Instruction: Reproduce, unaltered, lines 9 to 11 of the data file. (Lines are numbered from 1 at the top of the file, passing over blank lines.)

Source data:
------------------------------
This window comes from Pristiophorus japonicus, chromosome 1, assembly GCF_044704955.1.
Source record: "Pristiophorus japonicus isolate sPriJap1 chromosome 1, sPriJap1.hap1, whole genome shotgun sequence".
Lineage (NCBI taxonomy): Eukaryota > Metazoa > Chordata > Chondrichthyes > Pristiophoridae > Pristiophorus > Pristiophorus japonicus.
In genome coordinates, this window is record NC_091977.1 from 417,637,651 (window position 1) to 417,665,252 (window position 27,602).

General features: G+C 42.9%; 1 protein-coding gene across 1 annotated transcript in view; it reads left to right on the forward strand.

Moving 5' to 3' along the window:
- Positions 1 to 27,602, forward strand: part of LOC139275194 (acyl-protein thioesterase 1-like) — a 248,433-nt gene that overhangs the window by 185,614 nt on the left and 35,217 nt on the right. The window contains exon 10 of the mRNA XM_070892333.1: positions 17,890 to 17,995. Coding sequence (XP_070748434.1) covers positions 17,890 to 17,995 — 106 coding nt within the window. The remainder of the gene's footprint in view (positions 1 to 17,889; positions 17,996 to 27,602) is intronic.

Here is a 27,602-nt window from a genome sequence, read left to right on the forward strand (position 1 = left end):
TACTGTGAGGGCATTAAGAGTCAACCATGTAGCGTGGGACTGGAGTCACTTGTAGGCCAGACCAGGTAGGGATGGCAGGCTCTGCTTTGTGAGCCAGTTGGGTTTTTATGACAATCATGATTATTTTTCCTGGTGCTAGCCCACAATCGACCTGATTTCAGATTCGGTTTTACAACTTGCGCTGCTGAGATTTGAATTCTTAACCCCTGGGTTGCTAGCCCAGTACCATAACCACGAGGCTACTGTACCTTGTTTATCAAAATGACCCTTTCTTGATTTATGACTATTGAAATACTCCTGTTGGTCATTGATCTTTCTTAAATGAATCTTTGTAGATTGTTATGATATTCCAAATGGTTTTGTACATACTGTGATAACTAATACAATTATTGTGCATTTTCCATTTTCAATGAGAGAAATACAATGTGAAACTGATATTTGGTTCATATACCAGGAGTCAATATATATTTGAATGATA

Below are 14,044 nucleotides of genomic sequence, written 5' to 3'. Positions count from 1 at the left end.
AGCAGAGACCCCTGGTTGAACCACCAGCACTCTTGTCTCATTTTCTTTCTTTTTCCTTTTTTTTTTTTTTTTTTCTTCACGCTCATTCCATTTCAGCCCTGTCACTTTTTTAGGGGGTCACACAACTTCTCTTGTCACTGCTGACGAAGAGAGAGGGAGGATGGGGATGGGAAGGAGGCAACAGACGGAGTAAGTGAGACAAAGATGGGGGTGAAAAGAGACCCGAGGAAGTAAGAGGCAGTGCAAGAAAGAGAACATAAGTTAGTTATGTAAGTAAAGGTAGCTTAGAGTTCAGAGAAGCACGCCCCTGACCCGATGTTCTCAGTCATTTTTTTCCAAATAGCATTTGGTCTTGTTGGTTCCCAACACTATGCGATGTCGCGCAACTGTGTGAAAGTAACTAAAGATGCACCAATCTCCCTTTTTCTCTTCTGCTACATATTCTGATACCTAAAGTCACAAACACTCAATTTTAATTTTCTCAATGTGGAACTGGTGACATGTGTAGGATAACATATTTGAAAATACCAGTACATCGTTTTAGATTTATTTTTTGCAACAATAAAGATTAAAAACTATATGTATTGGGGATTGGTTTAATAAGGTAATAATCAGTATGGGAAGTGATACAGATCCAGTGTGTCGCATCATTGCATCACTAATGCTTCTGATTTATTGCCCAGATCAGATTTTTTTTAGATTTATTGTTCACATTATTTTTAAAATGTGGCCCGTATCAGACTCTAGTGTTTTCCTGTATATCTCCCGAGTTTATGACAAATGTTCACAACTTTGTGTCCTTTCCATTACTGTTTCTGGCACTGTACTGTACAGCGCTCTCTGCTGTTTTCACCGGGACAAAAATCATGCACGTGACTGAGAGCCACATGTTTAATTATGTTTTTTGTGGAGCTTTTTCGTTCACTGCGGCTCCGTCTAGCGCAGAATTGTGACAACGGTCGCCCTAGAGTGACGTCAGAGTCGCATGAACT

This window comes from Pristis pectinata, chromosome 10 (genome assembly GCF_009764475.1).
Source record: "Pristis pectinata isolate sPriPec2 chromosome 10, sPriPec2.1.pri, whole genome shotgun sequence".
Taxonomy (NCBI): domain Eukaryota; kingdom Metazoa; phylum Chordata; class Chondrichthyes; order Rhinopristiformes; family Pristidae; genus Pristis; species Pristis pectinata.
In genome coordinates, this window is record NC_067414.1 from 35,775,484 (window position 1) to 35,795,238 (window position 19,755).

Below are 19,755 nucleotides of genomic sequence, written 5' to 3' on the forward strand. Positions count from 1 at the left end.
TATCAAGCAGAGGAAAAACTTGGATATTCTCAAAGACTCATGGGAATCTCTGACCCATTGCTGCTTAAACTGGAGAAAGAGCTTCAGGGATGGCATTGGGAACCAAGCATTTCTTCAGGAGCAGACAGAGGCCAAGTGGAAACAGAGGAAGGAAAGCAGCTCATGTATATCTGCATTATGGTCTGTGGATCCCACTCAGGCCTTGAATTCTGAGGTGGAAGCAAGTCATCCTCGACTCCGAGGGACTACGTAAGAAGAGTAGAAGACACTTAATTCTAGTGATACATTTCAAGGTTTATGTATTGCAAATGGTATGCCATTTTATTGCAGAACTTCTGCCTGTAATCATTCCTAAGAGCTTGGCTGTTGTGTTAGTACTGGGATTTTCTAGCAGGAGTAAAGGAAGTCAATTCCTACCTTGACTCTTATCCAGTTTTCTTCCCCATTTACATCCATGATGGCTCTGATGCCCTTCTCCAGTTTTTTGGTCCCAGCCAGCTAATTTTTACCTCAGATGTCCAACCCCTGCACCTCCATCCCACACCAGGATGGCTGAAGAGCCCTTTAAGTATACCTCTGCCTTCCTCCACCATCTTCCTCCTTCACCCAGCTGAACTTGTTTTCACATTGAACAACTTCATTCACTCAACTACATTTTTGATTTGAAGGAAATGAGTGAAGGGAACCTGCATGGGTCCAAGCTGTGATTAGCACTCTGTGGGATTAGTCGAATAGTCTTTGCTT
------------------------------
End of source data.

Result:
TACTGTGAGGGCATTAAGAGTCAACCATGTAGCGTGGGACTGGAGTCACTTGTAGGCCAGACCAGGTAGGGATGGCAGGCTCTGCTTTGTGAGCCAGTTGGGTTTTTATGACAATCATGATTATTTTTCCTGGTGCTAGCCCACAATCGACCTGATTTCAGATTCGGTTTTACAACTTGCGCTGCTGAGATTTGAATTCTTAACCCCTGGGTTGCTAGCCCAGTACCATAACCACGAGGCTACTGTACCTTGTTTATCAAAATGACCCTTTCTTGATTTATGACTATTGAAATACTCCTGTTGGTCATTGATCTTTCTTAAATGAATCTTTGTAGATTGTTATGATATTCCAAATGGTTTTGTACATACTGTGATAACTAATACAATTATTGTGCATTTTCCATTTTCAATGAGAGAAATACAATGTGAAACTGATATTTGGTTCATATACCAGGAGTCAATATATATTTGAATGATA

Below are 14,044 nucleotides of genomic sequence, written 5' to 3'. Positions count from 1 at the left end.
AGCAGAGACCCCTGGTTGAACCACCAGCACTCTTGTCTCATTTTCTTTCTTTTTCCTTTTTTTTTTTTTTTTTTCTTCACGCTCATTCCATTTCAGCCCTGTCACTTTTTTAGGGGGTCACACAACTTCTCTTGTCACTGCTGACGAAGAGAGAGGGAGGATGGGGATGGGAAGGAGGCAACAGACGGAGTAAGTGAGACAAAGATGGGGGTGAAAAGAGACCCGAGGAAGTAAGAGGCAGTGCAAGAAAGAGAACATAAGTTAGTTATGTAAGTAAAGGTAGCTTAGAGTTCAGAGAAGCACGCCCCTGACCCGATGTTCTCAGTCATTTTTTTCCAAATAGCATTTGGTCTTGTTGGTTCCCAACACTATGCGATGTCGCGCAACTGTGTGAAAGTAACTAAAGATGCACCAATCTCCCTTTTTCTCTTCTGCTACATATTCTGATACCTAAAGTCACAAACACTCAATTTTAATTTTCTCAATGTGGAACTGGTGACATGTGTAGGATAACATATTTGAAAATACCAGTACATCGTTTTAGATTTATTTTTTGCAACAATAAAGATTAAAAACTATATGTATTGGGGATTGGTTTAATAAGGTAATAATCAGTATGGGAAGTGATACAGATCCAGTGTGTCGCATCATTGCATCACTAATGCTTCTGATTTATTGCCCAGATCAGATTTTTTTTAGATTTATTGTTCACATTATTTTTAAAATGTGGCCCGTATCAGACTCTAGTGTTTTCCTGTATATCTCCCGAGTTTATGACAAATGTTCACAACTTTGTGTCCTTTCCATTACTGTTTCTGGCACTGTACTGTACAGCGCTCTCTGCTGTTTTCACCGGGACAAAAATCATGCACGTGACTGAGAGCCACATGTTTAATTATGTTTTTTGTGGAGCTTTTTCGTTCACTGCGGCTCCGTCTAGCGCAGAATTGTGACAACGGTCGCCCTAGAGTGACGTCAGAGTCGCATGAACT